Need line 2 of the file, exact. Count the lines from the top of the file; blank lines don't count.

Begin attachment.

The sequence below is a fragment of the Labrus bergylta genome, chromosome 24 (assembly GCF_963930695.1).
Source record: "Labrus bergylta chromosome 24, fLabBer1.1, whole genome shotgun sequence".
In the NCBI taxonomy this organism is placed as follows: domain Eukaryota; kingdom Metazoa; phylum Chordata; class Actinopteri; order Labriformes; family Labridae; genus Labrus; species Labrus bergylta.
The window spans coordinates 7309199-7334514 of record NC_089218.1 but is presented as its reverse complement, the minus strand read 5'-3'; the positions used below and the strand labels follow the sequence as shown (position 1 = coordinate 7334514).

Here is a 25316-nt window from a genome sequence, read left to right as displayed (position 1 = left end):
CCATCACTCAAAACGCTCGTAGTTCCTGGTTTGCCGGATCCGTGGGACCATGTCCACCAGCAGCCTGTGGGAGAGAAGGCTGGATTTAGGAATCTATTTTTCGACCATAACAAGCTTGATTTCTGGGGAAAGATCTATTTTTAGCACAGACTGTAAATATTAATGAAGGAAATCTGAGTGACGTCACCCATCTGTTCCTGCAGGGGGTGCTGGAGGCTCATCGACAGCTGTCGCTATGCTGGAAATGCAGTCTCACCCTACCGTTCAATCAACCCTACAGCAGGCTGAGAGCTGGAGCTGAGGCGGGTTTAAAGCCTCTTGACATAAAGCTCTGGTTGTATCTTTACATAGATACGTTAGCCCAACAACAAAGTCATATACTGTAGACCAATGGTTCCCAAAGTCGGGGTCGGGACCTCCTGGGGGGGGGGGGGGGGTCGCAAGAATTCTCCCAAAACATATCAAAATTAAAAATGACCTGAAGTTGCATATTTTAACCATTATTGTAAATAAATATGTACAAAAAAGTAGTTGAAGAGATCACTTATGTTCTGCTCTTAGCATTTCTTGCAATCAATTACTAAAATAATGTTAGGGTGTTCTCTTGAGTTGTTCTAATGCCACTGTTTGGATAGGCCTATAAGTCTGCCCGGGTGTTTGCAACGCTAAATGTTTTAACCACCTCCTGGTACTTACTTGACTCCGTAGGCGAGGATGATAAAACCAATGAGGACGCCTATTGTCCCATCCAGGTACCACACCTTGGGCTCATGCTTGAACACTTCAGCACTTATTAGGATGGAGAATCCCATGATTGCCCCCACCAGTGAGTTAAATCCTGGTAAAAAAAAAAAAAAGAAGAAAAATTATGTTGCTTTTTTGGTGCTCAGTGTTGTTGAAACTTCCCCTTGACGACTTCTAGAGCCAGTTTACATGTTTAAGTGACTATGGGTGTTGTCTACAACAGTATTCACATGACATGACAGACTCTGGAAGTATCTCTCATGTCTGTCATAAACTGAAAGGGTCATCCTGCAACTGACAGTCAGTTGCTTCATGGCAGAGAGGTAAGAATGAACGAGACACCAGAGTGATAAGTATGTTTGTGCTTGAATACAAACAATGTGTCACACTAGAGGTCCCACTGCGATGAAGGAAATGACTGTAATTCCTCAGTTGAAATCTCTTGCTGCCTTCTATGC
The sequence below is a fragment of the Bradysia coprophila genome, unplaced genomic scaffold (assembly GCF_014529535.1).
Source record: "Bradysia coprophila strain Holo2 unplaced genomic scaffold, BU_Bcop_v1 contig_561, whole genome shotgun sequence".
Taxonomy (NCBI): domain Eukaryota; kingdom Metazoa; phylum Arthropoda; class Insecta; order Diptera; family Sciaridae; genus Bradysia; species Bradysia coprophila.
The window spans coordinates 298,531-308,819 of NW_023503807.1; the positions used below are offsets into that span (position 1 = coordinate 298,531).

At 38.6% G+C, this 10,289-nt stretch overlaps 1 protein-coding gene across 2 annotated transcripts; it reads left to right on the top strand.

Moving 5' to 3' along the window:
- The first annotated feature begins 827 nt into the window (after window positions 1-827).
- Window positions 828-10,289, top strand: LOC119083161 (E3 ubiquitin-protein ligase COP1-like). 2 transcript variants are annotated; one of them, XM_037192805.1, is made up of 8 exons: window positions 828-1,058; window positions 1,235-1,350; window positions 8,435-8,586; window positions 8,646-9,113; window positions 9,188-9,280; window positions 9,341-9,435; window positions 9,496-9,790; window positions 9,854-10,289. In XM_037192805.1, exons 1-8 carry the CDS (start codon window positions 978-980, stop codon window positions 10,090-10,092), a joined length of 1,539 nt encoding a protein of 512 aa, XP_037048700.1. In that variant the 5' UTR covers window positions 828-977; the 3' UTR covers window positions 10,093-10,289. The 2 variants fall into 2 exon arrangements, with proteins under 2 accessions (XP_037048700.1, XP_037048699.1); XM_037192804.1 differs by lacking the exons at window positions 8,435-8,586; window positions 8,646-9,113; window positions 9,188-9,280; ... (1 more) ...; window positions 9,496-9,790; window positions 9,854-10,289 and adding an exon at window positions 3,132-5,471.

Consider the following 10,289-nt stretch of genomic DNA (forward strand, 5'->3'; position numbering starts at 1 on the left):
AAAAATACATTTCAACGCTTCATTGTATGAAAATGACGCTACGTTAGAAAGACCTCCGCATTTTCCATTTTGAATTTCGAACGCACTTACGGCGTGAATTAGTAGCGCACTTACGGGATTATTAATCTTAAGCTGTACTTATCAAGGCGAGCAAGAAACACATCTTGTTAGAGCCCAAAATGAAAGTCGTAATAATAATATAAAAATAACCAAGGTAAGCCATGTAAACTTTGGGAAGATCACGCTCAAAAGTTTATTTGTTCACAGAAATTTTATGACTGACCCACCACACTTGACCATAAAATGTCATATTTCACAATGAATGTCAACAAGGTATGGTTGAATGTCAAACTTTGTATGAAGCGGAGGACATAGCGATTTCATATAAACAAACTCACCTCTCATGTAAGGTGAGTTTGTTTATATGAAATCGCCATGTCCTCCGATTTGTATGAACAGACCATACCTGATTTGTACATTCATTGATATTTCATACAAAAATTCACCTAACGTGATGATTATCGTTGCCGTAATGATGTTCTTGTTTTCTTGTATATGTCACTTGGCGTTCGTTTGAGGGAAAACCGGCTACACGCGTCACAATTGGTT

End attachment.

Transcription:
Source record: "Labrus bergylta chromosome 24, fLabBer1.1, whole genome shotgun sequence".